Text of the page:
Willie Nelson's New York Mag Cover is Absolutely Perfect

November 1st 2015

Kyle Jaeger

Musician and activist Willie Nelson has been in the marijuana business for long enough to understand the effect that major corporations will have on pot if and when the substance is legalized by the federal government. The commercialization of cannabis by large companies is opposed by many enthusiasts, many of whom appreciate the current small business model of state-approved dispensaries and don't want to see the industry taken over by big corporations.

Neslon has a plan to combat the influence of Big Pot, and he lays it out in a recent New York Magazine feature.

NYMag cover

Activists are worried that the legal pot industry will only help the rich get richer.

Thirty years ago, Nelson and a number of other artists started Farm Aid, an annual concert designed to raise money for family farmers in the U.S. and support the local food movement. The benefit concert continues, but Nelson has expanded his own activist interests, pushing for the responsible cultivation and marketing of marijuana as legalization spreads across the country.

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"Even the most ardent advocates of legalization have been troubled by the rise of Big Pot," New York Magazine reported. "The legalization movement is organized largely around issues of social justice, and for activists who have spent decades railing against the disproportionate impact of the drug war on poor communities, it has been unsettling to watch legalization engender a new slate of economic disparities."


Willie Nelson wants to have a trusted brand in the marijuana industry.

In an effort to develop a cannabis brand that would represent the ideal values of the industry going forward, Nelson introduced a strain of pot that is grown and distributed by independent businesses that adhere to a set of safety standards that ensure high-quality, pesticide-free pot. It's called "Willie's Reserve," and its production follows a small business model, contrasting those of other big names in the budding cannabis market.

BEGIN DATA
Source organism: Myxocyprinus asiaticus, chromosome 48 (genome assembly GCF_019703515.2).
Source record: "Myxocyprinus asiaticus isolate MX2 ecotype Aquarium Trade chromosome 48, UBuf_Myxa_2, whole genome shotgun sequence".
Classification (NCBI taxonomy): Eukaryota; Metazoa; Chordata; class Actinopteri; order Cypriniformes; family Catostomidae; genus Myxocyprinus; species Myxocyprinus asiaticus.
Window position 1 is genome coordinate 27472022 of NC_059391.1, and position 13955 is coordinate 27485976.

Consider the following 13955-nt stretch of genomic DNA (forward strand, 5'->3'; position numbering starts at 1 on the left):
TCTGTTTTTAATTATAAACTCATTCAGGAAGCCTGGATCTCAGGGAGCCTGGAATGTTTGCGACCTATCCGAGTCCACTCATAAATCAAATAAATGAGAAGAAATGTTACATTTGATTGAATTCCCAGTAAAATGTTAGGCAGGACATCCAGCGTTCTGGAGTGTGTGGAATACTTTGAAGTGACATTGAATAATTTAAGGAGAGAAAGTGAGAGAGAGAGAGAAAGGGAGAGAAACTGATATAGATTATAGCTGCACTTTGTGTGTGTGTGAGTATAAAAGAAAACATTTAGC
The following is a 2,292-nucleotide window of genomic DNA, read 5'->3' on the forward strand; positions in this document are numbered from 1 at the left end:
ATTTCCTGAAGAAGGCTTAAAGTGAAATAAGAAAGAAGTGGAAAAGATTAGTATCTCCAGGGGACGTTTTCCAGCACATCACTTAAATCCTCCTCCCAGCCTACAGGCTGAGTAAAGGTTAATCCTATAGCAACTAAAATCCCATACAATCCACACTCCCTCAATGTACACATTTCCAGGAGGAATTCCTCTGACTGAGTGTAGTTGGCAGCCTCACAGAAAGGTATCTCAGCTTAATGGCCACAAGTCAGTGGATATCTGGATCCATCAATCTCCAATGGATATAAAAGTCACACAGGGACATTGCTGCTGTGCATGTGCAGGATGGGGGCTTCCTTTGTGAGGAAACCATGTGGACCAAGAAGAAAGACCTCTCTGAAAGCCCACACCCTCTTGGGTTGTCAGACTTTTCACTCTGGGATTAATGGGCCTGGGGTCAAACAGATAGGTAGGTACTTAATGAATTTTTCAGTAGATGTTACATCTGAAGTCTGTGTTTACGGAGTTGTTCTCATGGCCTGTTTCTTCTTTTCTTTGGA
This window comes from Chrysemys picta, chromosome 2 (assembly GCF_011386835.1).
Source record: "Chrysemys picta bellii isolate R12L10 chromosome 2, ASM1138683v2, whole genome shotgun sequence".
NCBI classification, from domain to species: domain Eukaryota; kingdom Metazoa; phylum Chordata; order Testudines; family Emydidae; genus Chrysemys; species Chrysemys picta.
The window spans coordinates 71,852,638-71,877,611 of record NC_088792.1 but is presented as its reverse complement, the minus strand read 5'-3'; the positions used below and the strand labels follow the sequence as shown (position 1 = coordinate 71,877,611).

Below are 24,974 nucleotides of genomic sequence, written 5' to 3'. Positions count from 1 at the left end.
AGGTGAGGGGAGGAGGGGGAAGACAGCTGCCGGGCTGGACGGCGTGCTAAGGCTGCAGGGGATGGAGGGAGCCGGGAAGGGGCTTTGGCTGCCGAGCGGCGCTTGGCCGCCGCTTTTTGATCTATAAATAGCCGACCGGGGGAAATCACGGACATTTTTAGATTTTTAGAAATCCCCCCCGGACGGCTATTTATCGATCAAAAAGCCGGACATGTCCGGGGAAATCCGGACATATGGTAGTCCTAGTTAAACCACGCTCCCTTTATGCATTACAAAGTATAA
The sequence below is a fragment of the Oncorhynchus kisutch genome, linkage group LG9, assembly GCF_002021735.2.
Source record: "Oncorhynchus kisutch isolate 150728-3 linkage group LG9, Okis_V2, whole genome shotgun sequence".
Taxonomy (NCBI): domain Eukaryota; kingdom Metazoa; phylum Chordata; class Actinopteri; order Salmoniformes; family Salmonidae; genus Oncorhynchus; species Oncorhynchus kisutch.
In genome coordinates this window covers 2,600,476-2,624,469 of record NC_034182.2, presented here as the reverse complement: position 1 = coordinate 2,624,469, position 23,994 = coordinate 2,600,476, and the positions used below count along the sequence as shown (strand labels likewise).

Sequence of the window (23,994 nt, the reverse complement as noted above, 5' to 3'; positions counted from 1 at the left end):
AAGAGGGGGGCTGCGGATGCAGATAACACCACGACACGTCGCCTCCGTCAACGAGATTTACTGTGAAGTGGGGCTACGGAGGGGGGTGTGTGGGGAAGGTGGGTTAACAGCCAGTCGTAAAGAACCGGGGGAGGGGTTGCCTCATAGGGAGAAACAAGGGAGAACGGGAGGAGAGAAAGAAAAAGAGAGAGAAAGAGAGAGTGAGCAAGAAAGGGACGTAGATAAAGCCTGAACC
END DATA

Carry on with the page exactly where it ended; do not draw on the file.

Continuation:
Nelson and other legalization advocates worry that big corporations will increasingly buy out independent marijuana businesses, guiding the market down a path that values profit over quality production. One company that is investing heavily in the marijuana industry, Diego Pellicer Worldwide, is currently leasing out retail space to local dispensaries, but plans to acquire that property as soon as pot is federally legalized.

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That kind of business practice is exactly what the people who drafted Washington state's recreational marijuana legalization bill hoped to avoid. The bill's author, the ACLU's Alison Holcomb, said that they wanted the law to empower local businesses by offering opportunities "to participate in the market."

Cheryl Shuman

"When we did our quantitative research, one of the things that glaringly jumped out is that consumers want this," Andrew Davison, the man who first approached Nelson with the idea of starting a marijuana brand, said. "They want to know where the product comes from, they want to know it’s clean and cared for, they want to know it was local grown and that it has a connection to their community. It just so happens that it fits perfectly with the regulatory requirement, and, more importantly, it fits with Willie."

h/t New York Magazine